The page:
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Budget 2010 - Treasury Contents

Examination of Witnesses (Question Numbers 100-119)


29 MARCH 2010

  Q100  Mr Fallon: For example, you must have made some estimate of the impact of the National Insurance increase on jobs given that it affects employers. You must have made some estimate of the impact otherwise you might have pitched it much higher or much lower. Have you done such an estimate?

  Mr Ramsden: As we have both stressed, what we publish is our forecast and this is consistent with longstanding convention. We publish the economic forecasts that take full account of all the measures that have been announced in this and previous fiscal events. What it is not possible to do is to go back and pick out a particular measure that was announced at a previous fiscal event and work out with the benefit of hindsight because, as Edward says, the counterfactual changes each time. That is not to say that outside bodies cannot do more of a partial analysis based on microeconomic insights into what would be the effect. I am just saying the approach we take, which is consistent with a very longstanding convention, is that we publish post-measures forecasts.

  Q101  Mr Fallon: So there is no estimate in the Treasury of the impact of the National Insurance increase on jobs?

  Mr Ramsden: I did not say that. I just said that—

  Q102  Mr Fallon: Is there or is there not?

  Mr Troup: It is worth looking back at what happened last time NICs went up, that unemployment fell. A rise in NICs is not inconsistent with a fall in unemployment. It is also quite interesting that if you are trying to anticipate what is going to happen that the British Chambers of Commerce survey from February showed that less than 7% of businesses identified workforce reductions as the main tool they would use to absorb rate rise. It is not at all clear how businesses will respond to this particular NICs rise at the time at which it comes in next year.

  Q103  Mr Fallon: You are suggesting either it is neutral or it could indeed be positive?

  Mr Troup: I am saying it is not possible to say one way or the other.

  Q104  Mr Fallon: But Mr Ramsden said there might have been an estimate inside the Treasury. When I said there was not an estimate, you said there was.

  Mr Ramsden: I just was not ruling out that there had been estimates at times. I am saying that consistent with longstanding convention we have not published a pre-measures and post-measures—

  Q105  Mr Fallon: We see you have not published it, but the purpose of these sessions is to probe behind the stuff you have published to try to find out how it has been constructed. You are saying occasionally you estimate it but this time you have not. In essence, is that what you are saying?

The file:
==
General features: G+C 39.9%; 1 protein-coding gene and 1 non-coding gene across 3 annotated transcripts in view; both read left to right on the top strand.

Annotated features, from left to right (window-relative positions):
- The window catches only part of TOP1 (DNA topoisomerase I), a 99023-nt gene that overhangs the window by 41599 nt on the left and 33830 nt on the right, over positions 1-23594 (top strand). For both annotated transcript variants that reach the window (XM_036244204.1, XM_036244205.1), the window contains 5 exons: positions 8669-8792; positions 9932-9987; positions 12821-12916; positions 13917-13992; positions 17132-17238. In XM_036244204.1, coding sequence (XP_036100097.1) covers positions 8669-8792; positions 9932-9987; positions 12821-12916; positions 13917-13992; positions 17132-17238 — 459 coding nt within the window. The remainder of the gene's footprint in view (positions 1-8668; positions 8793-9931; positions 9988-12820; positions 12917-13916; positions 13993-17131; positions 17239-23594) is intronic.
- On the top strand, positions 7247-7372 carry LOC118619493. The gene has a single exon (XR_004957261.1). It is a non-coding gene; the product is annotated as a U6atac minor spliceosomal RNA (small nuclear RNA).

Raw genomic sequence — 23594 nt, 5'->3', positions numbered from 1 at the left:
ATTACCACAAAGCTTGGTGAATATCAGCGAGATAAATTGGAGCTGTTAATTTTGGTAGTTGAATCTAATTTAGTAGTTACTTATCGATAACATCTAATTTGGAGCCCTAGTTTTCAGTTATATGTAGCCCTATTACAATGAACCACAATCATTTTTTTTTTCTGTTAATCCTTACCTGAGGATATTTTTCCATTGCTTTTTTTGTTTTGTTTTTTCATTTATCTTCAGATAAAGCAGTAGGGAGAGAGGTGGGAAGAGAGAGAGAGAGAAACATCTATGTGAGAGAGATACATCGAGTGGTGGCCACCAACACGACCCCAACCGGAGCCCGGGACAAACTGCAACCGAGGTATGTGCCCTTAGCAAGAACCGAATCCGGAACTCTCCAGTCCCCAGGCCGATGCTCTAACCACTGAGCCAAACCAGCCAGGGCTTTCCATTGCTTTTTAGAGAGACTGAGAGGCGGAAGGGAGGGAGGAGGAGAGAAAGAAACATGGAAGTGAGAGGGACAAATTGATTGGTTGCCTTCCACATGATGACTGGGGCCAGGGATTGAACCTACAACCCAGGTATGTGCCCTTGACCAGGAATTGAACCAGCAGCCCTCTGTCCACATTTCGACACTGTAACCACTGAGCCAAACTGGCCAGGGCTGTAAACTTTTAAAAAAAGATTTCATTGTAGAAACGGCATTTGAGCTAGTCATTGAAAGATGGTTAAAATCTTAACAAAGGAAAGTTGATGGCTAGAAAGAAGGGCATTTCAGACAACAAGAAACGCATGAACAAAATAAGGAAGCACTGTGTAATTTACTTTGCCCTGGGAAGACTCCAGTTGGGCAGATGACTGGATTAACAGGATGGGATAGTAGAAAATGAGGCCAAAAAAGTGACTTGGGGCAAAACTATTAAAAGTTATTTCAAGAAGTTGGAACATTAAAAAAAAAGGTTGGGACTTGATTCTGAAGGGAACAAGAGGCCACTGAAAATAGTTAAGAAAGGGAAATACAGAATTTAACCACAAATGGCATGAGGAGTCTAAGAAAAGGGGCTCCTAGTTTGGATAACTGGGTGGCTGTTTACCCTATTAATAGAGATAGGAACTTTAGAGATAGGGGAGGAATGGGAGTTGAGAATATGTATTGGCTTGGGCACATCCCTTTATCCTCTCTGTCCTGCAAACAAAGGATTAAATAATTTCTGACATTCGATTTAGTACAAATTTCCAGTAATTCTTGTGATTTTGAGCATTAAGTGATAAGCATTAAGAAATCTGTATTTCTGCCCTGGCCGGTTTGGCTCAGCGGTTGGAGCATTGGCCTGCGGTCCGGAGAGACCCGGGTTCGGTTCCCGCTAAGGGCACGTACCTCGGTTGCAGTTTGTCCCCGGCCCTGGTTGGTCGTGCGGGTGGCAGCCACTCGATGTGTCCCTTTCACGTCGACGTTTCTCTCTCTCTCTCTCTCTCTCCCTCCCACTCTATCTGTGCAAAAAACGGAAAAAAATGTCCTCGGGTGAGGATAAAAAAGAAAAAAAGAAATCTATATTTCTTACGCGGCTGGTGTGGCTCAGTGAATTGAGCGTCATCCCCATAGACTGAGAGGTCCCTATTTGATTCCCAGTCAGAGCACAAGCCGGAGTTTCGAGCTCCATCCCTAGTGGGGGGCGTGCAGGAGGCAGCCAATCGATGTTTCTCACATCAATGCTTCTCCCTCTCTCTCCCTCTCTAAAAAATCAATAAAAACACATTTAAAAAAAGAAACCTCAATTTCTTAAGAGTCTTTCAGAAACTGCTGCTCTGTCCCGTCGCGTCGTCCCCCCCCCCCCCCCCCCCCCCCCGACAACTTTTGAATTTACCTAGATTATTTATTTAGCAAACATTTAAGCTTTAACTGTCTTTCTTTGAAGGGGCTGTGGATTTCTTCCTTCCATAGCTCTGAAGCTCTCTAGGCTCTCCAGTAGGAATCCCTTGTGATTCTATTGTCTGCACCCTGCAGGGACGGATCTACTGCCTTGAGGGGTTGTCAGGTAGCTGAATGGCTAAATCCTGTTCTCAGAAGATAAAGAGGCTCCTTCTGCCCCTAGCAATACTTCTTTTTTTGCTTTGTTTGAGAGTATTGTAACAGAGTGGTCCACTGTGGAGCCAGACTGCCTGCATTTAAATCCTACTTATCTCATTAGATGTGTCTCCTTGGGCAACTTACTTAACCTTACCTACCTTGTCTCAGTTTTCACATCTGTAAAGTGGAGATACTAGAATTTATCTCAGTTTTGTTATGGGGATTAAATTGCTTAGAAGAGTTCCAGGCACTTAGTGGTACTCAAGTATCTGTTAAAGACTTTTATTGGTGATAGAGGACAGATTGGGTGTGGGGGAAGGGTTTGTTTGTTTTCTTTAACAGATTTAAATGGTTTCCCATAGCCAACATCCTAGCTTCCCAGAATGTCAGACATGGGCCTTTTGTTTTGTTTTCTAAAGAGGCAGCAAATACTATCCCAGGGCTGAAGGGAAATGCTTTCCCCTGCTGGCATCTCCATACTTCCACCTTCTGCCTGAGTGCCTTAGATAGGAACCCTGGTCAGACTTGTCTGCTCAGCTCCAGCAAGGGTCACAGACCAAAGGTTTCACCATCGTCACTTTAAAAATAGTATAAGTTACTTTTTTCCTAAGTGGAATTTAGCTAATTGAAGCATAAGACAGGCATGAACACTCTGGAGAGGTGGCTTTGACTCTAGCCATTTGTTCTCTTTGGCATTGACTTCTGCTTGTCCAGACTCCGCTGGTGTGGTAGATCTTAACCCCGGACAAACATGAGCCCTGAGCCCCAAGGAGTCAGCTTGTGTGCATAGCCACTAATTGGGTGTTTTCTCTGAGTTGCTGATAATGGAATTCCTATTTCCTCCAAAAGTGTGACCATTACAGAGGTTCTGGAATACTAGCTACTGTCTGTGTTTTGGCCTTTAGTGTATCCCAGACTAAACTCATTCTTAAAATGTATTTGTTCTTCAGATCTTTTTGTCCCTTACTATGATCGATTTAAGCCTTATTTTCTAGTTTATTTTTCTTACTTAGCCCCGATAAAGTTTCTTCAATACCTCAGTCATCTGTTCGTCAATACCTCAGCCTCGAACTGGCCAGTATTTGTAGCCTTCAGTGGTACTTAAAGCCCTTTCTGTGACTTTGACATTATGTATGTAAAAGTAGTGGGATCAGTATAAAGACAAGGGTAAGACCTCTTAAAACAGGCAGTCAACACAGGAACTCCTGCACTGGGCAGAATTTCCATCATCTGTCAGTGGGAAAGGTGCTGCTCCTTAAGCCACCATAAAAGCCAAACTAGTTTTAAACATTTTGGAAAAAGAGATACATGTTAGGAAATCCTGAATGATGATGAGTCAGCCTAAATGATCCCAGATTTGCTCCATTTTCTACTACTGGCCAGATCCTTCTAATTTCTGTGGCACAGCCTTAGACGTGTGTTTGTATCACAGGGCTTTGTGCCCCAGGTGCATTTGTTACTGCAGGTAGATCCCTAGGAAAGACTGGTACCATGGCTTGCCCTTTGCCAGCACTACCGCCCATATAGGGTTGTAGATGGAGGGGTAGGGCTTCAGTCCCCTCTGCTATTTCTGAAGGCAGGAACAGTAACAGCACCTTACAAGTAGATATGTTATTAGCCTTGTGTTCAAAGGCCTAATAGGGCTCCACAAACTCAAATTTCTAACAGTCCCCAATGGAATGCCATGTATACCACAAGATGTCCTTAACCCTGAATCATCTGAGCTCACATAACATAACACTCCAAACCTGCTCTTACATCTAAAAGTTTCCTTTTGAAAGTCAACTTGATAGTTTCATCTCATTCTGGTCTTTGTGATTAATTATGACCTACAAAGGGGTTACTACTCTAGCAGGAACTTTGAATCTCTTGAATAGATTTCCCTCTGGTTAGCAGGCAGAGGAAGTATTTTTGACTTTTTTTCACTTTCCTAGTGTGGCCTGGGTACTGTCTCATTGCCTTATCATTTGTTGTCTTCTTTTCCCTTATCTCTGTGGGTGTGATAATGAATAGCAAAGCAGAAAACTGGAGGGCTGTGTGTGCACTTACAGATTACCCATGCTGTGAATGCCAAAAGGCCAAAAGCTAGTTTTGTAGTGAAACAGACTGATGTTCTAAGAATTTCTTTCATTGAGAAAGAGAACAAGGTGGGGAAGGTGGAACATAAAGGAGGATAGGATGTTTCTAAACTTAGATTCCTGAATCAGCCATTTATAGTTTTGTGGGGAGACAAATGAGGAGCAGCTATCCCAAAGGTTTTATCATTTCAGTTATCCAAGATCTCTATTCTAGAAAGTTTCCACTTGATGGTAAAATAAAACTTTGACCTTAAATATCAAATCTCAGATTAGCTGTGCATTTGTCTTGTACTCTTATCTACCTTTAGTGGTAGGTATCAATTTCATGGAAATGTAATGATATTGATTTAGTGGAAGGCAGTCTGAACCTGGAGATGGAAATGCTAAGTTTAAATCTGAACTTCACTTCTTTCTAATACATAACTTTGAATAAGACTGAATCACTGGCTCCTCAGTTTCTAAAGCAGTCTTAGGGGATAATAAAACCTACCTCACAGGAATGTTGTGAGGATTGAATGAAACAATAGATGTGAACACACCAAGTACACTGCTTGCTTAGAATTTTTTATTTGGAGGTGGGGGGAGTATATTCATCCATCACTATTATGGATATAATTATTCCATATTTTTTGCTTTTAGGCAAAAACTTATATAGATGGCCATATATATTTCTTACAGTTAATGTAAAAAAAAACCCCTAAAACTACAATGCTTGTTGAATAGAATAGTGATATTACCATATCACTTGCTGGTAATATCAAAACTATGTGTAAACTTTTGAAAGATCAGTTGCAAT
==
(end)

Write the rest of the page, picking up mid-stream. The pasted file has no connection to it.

Mr Ramsden: No, I am not saying that.

  Q106  Mr Fallon: So you have done it?

  Mr Ramsden: We have published a huge amount of information which I am sure would also be of interest to the Committee.

  Q107  Mr Fallon: So you have done an estimate or you have not done an estimate?

  Mr Ramsden: I cannot give you a clear answer on that. I just did not want to rule out that estimates had been done in the past on a microeconomic basis at the time policies were decided on. What I am saying is what we have published is our estimate which takes account of all the efficiencies that have been announced and all the tax increases that have been announced and adding all those together gives you our growth forecast.

  Q108  Ms Keeble: Quite a lot of commentators suggest that the deficit will have to be reduced faster than is currently planned and we will get the information about that after the election. Have you done any preparatory work for any announcement of that type?

  Mr Ramsden: What we have done is an awful lot of work to come up with the plans that we published last week and which indeed take forward and show progress on the fiscal consolidation path first announced by the Government a year ago in Budget 2009. If I could just give you one example because I think it is relevant to this debate. You have taken a lot of interest in this in your report on last year's Budget. If you look at Chart 2.4 on page 32 we set out there how many years it is going to take to balance the cyclically adjusted current budget. A year ago in your report you drew attention to the fact, and the IFS commented on this, that the consolidation was over eight years and in only four of those had we given any detail and the other four years were these white blocks because they were illustrative beyond the end of the forecast horizon. Now we are in a position where the consolidation on this measure takes a year less and we have given detail on five years out of the seven. The Government's position is that that consolidation path, which also has more detail underlying it than a year ago, we have filled in the detail on 2014-15, we have given more detail on efficiencies and also announced additional tax changes in 2014-15 in particular, represents the appropriate judgment.

  Q109  Ms Keeble: If in about six weeks' time a new Chancellor were to come to you and say, "Okay, now take out the National Insurance Contribution increase for anybody earning under £35,000", what would you say?

  Mr Ramsden: What we have got used to through the financial crisis over the last two and a half years is to be ready for pretty much any kind of contingency that we can think about. As is typical, our advice to any new government at any time, whilst it is advice, would remain not in the public domain and then becomes public at the time of the relevant fiscal event.

  Q110  Ms Keeble: But people need to know what the options are and what things would look like because people are thinking about what happens to their families, their services and so on. If that happened, and the IFS has costed that at about £6 billion, what would that look like in terms of public sector spending cuts or would it have to be an increase in value added?

  Mr Ramsden: As officials we are here to provide explanation on the fiscal event which has just passed rather than to speculate on any kind of contingency in the future.

  Q111  Ms Keeble: If somebody says to you now, "Take out the National Insurance increase", what would the options be? You have all the figures, you have worked on it and know what it looks like.

  Mr Ramsden: We could work on the figures under certain requirements for the current Government but it would be for the Government to announce those figures.